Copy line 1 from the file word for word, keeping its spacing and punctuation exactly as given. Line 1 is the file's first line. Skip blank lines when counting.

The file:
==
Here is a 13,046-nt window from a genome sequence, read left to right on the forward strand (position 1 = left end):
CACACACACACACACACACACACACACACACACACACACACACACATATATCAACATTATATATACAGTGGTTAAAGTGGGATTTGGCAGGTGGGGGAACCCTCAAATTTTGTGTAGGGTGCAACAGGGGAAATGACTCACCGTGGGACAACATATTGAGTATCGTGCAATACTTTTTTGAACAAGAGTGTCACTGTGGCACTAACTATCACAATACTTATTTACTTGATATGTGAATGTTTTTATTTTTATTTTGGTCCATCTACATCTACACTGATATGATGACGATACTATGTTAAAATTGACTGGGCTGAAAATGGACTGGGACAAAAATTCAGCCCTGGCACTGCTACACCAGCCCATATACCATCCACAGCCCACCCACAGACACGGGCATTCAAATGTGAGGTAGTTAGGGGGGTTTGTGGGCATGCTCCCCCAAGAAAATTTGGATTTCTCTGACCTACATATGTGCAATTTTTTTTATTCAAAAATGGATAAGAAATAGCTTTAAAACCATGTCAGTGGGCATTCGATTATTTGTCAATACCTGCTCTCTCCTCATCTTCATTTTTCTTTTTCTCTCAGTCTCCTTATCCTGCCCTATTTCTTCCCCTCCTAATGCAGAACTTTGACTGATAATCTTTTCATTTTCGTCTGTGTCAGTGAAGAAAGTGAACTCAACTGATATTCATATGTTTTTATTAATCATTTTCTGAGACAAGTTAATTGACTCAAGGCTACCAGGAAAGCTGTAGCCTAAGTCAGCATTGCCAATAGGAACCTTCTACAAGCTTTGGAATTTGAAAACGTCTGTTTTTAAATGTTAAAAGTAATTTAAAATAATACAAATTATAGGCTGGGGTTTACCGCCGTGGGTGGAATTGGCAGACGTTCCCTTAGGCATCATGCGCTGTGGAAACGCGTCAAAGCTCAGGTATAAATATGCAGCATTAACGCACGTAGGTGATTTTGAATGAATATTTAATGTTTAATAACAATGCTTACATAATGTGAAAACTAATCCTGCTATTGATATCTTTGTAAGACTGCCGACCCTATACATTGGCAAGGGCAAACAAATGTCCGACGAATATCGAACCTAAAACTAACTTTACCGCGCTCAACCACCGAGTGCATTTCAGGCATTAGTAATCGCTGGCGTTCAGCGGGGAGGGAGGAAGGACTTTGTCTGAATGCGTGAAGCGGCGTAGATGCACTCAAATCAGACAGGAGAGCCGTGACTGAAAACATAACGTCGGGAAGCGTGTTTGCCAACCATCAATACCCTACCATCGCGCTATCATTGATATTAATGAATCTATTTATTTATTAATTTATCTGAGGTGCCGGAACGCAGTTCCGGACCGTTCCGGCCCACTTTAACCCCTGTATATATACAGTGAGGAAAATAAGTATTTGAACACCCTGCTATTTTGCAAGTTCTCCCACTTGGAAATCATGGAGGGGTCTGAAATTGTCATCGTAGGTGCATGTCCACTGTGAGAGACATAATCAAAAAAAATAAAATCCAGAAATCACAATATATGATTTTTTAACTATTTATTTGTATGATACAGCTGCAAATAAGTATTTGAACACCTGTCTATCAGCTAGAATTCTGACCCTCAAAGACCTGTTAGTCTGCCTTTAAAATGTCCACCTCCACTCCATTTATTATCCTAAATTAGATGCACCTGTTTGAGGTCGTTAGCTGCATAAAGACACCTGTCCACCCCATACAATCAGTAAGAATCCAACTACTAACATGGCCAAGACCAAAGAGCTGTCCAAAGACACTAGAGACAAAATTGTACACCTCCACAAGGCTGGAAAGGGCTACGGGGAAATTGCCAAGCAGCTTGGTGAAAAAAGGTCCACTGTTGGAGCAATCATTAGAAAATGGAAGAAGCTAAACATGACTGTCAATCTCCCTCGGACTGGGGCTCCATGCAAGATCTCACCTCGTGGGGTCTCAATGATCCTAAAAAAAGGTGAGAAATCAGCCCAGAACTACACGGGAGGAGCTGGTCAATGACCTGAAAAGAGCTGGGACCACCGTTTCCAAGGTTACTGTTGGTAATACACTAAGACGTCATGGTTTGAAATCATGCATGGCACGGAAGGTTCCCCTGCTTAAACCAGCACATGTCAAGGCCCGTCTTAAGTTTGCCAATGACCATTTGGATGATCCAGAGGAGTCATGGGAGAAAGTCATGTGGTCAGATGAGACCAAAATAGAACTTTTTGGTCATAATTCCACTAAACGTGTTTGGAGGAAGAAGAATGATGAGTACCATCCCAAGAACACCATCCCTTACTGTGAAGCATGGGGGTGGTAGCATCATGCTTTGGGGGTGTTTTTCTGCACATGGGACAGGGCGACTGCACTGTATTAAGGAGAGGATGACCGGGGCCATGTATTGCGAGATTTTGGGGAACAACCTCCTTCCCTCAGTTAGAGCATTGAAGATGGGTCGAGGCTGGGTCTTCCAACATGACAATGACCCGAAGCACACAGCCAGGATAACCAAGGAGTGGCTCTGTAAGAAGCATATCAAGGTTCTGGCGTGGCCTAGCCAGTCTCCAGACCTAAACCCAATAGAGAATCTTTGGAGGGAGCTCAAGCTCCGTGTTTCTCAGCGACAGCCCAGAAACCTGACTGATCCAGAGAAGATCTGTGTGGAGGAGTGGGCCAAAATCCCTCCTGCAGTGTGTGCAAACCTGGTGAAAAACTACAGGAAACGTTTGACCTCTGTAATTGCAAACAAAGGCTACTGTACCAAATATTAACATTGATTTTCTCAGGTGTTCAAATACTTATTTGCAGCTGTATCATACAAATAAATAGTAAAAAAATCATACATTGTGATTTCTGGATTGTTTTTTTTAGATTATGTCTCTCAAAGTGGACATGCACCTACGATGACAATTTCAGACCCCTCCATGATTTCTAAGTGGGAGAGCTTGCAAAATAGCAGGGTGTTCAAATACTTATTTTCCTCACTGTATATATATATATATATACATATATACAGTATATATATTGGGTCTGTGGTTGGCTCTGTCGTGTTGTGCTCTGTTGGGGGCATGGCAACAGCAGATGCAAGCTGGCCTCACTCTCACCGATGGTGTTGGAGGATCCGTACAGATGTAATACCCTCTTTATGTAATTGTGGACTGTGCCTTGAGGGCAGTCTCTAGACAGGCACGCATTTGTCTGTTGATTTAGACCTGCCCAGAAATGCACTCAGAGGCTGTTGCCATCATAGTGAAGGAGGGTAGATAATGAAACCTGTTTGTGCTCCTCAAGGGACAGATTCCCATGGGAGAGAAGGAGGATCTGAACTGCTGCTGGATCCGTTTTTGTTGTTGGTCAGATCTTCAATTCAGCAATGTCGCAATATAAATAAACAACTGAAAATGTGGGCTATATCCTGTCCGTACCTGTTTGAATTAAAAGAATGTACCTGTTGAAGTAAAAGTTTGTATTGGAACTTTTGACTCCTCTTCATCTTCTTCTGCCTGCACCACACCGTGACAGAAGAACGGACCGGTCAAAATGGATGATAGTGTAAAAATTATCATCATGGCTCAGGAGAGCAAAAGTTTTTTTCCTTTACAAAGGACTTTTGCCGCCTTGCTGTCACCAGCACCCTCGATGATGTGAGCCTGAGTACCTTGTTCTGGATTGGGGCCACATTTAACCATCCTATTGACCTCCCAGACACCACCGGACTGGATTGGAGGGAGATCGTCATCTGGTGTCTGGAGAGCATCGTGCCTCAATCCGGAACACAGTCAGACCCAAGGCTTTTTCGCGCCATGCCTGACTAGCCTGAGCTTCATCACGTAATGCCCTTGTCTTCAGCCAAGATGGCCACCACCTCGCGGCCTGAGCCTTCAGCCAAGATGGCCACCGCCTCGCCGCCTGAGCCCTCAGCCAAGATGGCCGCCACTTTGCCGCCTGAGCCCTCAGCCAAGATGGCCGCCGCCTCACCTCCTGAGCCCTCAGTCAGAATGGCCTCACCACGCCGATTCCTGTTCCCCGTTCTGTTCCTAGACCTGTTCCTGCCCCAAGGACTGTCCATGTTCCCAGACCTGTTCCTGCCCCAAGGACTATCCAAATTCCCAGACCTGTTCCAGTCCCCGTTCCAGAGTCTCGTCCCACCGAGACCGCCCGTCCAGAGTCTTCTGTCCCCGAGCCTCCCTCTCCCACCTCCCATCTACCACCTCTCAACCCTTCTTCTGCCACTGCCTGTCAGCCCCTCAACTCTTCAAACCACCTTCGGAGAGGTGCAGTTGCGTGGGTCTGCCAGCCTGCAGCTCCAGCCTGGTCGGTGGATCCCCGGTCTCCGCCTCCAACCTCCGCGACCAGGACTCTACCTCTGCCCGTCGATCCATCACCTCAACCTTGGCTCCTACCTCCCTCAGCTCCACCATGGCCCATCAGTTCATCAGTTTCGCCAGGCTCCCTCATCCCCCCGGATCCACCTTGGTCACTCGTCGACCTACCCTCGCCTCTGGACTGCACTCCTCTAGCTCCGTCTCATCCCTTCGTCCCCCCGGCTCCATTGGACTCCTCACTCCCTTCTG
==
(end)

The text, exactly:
Here is a 13,046-nt window from a genome sequence, read left to right on the forward strand (position 1 = left end):